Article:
Recent experiments on animal models have also suggested that metformin has immune modulatory properties. Metformin inhibits immune exhaustion of CD8+ tumor induced lymphocytes (TIL), thereby enhancing T cell mediated immune response to tumor tissue. It decreases apoptosis of CD8+ tumor infiltrating lymphocytes (TILs), and also shifts the phenotype of CD8+ TILs expressing exhaustion markers (especially PD1 negative Tim3 positive) from central memory T cells (TCM, inactive against tumor cells) to effector memory T cells (TEM, active against tumor cells). The increase in TEM cell population has been found to correlate with regression of tumor cells [26]. In a study evaluating an experimental cancer vaccine, administration of metformin after vaccination in animal models showed an increase in CD8+ memory T cells which conferred protective immunity upon subsequent tumor challenge [27]. Figure Figure11 summarizes the effects of metformin on various cellular pathways.

Figure 1
Possible mechanisms of anti-cancer activity of metformin

EPIDEMIOLOGY

There are numerous epidemiological studies that have put forth evidence suggesting utility of metformin as an anti-cancer agent.

Several observational and cohort studies have been conducted to assess the influence of metformin on cancer. Survival analysis in a cohort study on diabetic patients comparing metformin users (n = 4,085) to non-users (n = 4,085) reported a reduced risk of cancer (hazard ratio, HR = 0.63; 7.3% diagnosed with cancer in metformin users versus 11.6% in non-users) [28]. Meta-analysis performed on 37 studies, with a total of 1,535,636 patients comparing metformin users and non-users reported overall cancer incidence summary relative risk (SRR) as 0.73. The results also noted a reduction of cancer incidence for liver (78%), breast (6%), pancreatic (46%) and colorectal cancer (23%). However, no significant correlation could be derived between the use of metformin and incidence of prostate cancer [29]. Meta-analysis of 6 case control studies comparing 39,787 participants that were on metformin to 177,752 participants that were not, exhibited a lower risk of developing lung cancer in the metformin group (odds ratio, OR = 0.55; p < 0.001) [30]. Likewise, another meta-analysis showed a reduction in incidence of prostate cancer (RR = 0.88; p = 0.03) in patients who were on metformin treatment [31]. Meta-analysis of 35 observational studies reported a considerable correlation with using metformin to reduce the risk of developing all-cancer (OR = 0.73), liver cancer (OR = 0.34), colorectal cancer (OR = 0.83), pancreatic cancer (OR = 0.56), gastric cancer (OR = 0.83), and esophageal cancer (OR = 0.90) [32]. A recent meta-analysis of 265 studies showed the use of metformin or thiazolidinediones was associated with a lower incidence of cancer (RR = 0.86 and 0.93 respectively). But interestingly, insulin, sulfonylureas, and alpha glucosidase inhibitor use was associated with an increased incidence of cancer (RR = 1.21, 1.20, 1.10 respectively) [33].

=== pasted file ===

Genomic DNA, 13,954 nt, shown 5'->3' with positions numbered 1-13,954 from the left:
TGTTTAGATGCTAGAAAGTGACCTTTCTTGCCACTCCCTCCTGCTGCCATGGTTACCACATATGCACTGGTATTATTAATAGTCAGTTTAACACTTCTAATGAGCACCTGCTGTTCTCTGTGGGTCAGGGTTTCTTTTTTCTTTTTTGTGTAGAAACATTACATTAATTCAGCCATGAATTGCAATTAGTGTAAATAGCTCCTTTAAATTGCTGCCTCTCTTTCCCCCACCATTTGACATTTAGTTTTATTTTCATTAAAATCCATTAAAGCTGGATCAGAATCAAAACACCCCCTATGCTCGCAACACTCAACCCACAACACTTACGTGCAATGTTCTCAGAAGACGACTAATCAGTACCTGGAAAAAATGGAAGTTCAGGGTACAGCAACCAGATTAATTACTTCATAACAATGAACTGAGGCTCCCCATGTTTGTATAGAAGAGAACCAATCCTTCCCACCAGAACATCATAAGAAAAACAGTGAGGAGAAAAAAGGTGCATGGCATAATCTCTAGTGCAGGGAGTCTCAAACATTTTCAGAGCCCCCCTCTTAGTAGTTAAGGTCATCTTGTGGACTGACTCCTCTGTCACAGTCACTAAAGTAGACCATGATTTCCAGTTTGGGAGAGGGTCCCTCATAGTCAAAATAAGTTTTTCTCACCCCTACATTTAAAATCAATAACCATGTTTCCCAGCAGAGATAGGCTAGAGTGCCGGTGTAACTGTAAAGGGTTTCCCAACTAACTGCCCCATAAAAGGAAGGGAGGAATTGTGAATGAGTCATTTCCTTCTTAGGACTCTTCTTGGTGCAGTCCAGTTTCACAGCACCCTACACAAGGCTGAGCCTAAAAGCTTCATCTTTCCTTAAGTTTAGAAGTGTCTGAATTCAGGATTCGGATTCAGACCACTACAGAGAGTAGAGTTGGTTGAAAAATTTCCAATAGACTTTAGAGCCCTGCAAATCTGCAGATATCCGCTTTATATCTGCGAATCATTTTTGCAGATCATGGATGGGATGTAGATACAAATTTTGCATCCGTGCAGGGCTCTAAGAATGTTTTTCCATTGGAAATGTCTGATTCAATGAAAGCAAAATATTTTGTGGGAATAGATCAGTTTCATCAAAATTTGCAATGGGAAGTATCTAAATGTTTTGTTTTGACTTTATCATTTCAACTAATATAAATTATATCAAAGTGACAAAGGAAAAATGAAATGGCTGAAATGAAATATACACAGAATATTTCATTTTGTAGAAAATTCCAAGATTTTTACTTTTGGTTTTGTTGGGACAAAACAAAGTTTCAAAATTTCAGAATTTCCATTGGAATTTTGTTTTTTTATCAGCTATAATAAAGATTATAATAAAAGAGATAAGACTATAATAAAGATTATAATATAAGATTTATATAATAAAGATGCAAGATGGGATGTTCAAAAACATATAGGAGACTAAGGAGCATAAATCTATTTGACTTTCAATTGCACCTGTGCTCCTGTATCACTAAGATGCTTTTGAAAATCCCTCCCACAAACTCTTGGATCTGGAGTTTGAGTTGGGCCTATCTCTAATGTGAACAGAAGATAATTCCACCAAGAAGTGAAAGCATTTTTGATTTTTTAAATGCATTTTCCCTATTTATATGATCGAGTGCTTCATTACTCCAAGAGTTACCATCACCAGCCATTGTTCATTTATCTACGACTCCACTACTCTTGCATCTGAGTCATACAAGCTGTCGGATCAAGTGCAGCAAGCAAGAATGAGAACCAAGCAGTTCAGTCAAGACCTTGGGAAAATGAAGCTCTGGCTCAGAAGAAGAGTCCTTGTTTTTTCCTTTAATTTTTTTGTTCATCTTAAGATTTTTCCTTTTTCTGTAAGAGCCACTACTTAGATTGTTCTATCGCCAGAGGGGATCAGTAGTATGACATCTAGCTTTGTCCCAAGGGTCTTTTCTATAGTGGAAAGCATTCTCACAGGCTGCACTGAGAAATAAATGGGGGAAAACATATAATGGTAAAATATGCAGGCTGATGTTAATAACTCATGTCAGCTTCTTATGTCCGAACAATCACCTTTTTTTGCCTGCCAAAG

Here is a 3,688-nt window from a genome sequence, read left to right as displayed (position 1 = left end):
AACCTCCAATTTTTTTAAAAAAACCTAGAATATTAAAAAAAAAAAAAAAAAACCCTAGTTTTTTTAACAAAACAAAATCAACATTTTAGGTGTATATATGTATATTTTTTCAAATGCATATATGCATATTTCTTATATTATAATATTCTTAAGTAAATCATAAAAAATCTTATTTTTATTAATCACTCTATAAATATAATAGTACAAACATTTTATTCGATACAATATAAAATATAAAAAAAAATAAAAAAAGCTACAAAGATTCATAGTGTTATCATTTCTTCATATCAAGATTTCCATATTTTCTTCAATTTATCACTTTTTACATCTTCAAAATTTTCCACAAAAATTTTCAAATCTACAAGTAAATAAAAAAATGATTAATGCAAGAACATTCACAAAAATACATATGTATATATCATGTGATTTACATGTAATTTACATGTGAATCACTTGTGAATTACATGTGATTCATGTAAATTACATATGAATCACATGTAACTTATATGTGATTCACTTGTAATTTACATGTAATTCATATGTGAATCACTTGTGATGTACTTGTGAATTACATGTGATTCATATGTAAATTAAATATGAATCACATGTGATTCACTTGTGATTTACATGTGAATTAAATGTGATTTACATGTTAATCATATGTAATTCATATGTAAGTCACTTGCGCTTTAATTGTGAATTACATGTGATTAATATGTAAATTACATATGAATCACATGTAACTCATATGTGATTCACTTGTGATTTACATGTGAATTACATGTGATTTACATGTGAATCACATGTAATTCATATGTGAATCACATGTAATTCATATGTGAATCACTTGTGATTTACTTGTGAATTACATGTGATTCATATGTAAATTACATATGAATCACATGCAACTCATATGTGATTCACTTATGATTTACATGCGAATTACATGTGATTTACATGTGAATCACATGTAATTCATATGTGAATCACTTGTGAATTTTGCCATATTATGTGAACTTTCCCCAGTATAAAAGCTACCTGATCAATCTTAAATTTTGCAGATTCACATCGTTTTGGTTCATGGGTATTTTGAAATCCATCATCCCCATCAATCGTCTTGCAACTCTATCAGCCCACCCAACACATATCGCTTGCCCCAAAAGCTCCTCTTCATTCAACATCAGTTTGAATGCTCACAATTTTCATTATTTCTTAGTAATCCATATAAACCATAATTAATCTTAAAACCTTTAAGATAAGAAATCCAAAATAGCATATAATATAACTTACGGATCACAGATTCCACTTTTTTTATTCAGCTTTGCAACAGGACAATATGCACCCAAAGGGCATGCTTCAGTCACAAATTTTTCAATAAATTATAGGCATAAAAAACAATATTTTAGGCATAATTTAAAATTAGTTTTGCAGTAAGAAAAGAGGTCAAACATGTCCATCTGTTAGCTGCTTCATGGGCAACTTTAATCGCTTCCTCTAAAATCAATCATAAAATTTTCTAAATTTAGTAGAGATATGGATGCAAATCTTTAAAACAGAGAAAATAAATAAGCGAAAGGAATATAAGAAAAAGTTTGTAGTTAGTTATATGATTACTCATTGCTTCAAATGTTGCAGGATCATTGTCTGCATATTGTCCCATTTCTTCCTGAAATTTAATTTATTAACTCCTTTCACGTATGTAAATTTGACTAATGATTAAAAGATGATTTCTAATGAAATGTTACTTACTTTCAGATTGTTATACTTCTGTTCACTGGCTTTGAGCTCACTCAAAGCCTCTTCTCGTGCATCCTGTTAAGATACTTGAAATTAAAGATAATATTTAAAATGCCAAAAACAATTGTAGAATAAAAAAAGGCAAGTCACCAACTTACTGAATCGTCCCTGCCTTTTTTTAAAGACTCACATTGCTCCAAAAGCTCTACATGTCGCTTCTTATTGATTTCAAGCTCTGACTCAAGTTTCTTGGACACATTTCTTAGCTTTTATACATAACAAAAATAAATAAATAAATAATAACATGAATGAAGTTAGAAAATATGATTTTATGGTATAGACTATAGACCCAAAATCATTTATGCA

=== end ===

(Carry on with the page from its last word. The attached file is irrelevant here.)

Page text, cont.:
Meta-analysis of retrospective studies has provided substantial evidence associating the use of metformin with a decrease in cancer related mortality. A cohort study, investigating mortality due to cancer in type 2 diabetes patients, showed a decrease in cancer related mortality risk (HR = 0.56) with the use of metformin [34]. Data from meta-analysis of 6 observational studies noted a significant correlation between using metformin and risk of cancer related mortality (OR = 0.65) [32]. Retrospective analysis of data from over 350 primary care practices in the United Kingdom found a decrease in cancer related mortality (HR = 0.85) in diabetic patients who were on metformin monotherapy when compared with those on other drugs for diabetes [35]. Another meta-analysis showed that the use of metformin in diabetic patients diagnosed with cancer was associated with a decrease in risk of all-cause mortality in cancers of breast (pooled relative risk, RR = 0.70; p = 0.003), ovary (RR = 0.44; p < 0.001), endometrium (RR = 0.49; p = 0.001) and colorectal cancer (RR = 0.70; p < 0.001) [36].

In light of the available preclinical and retrospective data suggesting anti-cancer properties of metformin, clinical trials are necessary to further investigate its role in cancer therapy.

METHODS

Information about the study drug was obtained from clinicaltrials.gov (a service of United States National Institutes of Health), using the search query “metformin” and “cancer”. Of the 223 results obtained from the search engine, relevant drug trials were selected. The published clinical trials were obtained from PubMed using the same search query and choosing the “clinical trial” filter. The publications that focused on use of metformin for treatment of cancer in human subjects through a prospective clinical trial were identified and selected. The results of completed clinical trials were obtained from PubMed and online abstract library for professional societies such as the American Association of Cancer Research (AACR) and American Society of Clinical Oncology (ASCO). The AACR and ASCO online libraries were explored using the NCT number associated with the clinical trial. The authors, enrollment number, primary & secondary outcomes and primary location of conducting the research mentioned in abstracts collected from ASCO and AACR database were matched with the information obtained from clinicaltrials.gov to avoid any discrepancies in associating the abstracts to the appropriate trial.